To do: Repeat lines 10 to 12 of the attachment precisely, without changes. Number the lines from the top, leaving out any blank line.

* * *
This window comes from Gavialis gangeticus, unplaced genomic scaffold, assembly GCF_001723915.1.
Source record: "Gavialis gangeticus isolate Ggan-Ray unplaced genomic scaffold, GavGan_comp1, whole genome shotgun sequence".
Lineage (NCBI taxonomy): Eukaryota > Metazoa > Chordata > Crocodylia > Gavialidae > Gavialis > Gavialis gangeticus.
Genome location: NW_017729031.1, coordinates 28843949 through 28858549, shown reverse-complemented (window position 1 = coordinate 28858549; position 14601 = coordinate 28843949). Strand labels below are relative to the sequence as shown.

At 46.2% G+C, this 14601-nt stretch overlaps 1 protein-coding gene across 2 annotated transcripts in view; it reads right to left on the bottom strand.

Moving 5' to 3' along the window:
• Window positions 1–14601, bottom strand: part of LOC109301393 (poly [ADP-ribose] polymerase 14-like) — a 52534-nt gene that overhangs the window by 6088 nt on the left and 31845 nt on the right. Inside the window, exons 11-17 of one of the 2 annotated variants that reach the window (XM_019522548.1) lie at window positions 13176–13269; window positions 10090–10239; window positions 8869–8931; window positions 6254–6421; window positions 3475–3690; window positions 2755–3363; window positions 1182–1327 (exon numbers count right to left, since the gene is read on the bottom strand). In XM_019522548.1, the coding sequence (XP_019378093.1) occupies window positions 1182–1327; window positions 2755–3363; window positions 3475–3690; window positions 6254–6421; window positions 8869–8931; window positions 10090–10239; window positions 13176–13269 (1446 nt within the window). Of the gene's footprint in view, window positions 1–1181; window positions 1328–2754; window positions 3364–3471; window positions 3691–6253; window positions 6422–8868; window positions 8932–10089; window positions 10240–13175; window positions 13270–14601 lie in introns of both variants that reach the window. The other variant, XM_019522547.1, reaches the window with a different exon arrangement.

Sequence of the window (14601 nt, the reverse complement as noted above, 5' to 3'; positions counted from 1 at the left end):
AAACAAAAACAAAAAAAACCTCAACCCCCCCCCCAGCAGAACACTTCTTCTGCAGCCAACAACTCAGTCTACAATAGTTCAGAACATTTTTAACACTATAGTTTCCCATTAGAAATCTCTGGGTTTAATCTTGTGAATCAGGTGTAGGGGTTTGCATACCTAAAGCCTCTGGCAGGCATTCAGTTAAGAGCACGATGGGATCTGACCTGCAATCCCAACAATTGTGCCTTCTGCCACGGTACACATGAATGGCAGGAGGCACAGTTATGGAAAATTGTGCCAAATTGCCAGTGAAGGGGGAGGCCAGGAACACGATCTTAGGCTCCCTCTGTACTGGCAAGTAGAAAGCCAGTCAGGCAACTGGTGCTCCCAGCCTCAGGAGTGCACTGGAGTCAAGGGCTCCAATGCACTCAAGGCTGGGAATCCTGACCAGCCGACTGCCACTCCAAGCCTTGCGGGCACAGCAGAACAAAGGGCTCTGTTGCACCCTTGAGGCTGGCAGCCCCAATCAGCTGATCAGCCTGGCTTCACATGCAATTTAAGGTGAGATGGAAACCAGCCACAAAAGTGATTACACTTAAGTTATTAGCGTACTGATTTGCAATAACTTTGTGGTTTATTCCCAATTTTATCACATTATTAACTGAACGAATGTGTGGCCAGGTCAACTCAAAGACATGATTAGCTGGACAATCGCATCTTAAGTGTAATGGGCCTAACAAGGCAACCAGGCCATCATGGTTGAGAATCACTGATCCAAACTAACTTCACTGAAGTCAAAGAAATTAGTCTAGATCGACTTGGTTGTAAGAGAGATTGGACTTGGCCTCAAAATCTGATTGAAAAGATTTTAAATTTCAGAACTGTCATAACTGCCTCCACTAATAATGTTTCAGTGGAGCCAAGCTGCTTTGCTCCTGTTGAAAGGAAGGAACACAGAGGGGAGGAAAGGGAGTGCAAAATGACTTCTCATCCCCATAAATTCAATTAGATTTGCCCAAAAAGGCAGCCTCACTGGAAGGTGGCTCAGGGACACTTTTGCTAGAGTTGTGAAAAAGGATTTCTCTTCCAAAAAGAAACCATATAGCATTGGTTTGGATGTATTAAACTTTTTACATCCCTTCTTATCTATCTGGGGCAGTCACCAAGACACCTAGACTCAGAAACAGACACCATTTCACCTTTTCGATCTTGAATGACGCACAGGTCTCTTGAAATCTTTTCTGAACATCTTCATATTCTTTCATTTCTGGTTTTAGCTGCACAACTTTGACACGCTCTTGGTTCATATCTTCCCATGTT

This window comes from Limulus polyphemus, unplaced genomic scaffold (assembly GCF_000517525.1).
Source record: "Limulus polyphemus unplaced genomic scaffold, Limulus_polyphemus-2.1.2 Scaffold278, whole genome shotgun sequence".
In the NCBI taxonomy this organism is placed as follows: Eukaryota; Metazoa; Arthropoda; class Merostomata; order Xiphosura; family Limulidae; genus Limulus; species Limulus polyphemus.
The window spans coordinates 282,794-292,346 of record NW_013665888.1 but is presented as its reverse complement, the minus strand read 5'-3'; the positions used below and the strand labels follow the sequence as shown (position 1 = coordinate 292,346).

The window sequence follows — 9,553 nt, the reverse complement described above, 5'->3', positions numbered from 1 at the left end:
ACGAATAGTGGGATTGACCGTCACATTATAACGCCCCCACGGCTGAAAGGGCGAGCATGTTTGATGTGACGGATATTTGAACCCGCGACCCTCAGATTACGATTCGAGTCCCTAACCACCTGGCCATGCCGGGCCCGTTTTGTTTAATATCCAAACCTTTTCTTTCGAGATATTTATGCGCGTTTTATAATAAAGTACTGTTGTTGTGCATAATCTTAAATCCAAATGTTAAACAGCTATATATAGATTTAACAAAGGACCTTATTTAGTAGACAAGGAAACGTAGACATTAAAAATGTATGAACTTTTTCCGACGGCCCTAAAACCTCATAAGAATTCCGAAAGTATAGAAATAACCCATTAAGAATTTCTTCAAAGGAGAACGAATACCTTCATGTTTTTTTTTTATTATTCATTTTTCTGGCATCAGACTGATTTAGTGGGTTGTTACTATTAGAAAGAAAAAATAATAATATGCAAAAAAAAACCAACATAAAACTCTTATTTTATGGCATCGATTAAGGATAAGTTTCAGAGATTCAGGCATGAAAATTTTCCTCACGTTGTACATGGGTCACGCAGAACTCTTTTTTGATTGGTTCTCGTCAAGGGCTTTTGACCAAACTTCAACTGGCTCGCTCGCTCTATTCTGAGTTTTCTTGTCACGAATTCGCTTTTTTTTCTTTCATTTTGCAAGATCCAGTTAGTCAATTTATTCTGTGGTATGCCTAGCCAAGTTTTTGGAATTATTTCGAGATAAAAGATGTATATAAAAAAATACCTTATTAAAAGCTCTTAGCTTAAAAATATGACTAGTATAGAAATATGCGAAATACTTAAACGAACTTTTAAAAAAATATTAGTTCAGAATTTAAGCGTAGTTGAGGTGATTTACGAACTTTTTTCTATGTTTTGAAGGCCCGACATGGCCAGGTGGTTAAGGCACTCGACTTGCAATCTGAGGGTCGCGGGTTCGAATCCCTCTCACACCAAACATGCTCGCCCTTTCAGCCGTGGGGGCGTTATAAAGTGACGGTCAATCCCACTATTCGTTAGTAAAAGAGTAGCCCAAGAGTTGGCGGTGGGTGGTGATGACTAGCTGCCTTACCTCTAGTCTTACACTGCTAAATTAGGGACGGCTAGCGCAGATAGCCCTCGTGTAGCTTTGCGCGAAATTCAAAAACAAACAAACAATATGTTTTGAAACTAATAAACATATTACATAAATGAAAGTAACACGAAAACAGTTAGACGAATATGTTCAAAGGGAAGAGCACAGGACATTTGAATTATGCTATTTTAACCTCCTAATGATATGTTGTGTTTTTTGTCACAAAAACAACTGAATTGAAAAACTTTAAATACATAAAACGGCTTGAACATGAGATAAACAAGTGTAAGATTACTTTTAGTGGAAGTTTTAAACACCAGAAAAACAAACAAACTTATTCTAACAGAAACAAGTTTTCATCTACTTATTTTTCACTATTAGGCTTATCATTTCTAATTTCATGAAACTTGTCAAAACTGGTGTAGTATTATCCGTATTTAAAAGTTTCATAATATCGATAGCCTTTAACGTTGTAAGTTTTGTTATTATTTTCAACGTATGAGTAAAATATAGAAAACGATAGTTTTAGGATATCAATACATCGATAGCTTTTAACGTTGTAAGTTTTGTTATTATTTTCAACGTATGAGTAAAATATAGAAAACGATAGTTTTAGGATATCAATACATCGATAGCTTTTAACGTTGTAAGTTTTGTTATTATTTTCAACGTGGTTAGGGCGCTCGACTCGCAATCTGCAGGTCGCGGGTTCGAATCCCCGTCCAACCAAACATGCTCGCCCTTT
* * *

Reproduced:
This window comes from Limulus polyphemus, unplaced genomic scaffold (assembly GCF_000517525.1).
Source record: "Limulus polyphemus unplaced genomic scaffold, Limulus_polyphemus-2.1.2 Scaffold278, whole genome shotgun sequence".
In the NCBI taxonomy this organism is placed as follows: Eukaryota; Metazoa; Arthropoda; class Merostomata; order Xiphosura; family Limulidae; genus Limulus; species Limulus polyphemus.